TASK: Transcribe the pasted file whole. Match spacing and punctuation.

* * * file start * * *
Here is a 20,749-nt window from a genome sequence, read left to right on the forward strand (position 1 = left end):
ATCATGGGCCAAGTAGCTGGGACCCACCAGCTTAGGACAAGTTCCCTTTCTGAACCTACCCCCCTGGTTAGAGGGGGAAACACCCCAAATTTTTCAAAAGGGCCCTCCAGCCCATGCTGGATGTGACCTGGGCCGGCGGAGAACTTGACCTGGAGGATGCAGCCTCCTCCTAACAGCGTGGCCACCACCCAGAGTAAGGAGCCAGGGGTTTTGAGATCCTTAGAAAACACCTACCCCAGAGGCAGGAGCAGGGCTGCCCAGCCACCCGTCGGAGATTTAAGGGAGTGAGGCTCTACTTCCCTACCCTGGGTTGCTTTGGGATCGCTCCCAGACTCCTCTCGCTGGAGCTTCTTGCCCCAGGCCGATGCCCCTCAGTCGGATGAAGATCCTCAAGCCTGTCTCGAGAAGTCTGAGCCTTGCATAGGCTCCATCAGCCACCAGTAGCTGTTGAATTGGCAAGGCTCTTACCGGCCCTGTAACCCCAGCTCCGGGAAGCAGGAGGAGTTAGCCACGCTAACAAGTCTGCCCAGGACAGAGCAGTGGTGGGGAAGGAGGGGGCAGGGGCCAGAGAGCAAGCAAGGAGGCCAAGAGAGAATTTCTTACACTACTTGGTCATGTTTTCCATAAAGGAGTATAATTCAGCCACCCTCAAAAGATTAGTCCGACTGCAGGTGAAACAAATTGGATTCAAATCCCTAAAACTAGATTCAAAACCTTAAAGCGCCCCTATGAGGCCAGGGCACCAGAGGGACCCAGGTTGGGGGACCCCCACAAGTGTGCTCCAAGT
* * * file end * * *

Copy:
Here is a 20,749-nt window from a genome sequence, read left to right on the forward strand (position 1 = left end):
ATCATGGGCCAAGTAGCTGGGACCCACCAGCTTAGGACAAGTTCCCTTTCTGAACCTACCCCCCTGGTTAGAGGGGGAAACACCCCAAATTTTTCAAAAGGGCCCTCCAGCCCATGCTGGATGTGACCTGGGCCGGCGGAGAACTTGACCTGGAGGATGCAGCCTCCTCCTAACAGCGTGGCCACCACCCAGAGTAAGGAGCCAGGGGTTTTGAGATCCTTAGAAAACACCTACCCCAGAGGCAGGAGCAGGGCTGCCCAGCCACCCGTCGGAGATTTAAGGGAGTGAGGCTCTACTTCCCTACCCTGGGTTGCTTTGGGATCGCTCCCAGACTCCTCTCGCTGGAGCTTCTTGCCCCAGGCCGATGCCCCTCAGTCGGATGAAGATCCTCAAGCCTGTCTCGAGAAGTCTGAGCCTTGCATAGGCTCCATCAGCCACCAGTAGCTGTTGAATTGGCAAGGCTCTTACCGGCCCTGTAACCCCAGCTCCGGGAAGCAGGAGGAGTTAGCCACGCTAACAAGTCTGCCCAGGACAGAGCAGTGGTGGGGAAGGAGGGGGCAGGGGCCAGAGAGCAAGCAAGGAGGCCAAGAGAGAATTTCTTACACTACTTGGTCATGTTTTCCATAAAGGAGTATAATTCAGCCACCCTCAAAAGATTAGTCCGACTGCAGGTGAAACAAATTGGATTCAAATCCCTAAAACTAGATTCAAAACCTTAAAGCGCCCCTATGAGGCCAGGGCACCAGAGGGACCCAGGTTGGGGGACCCCCACAAGTGTGCTCCAAGT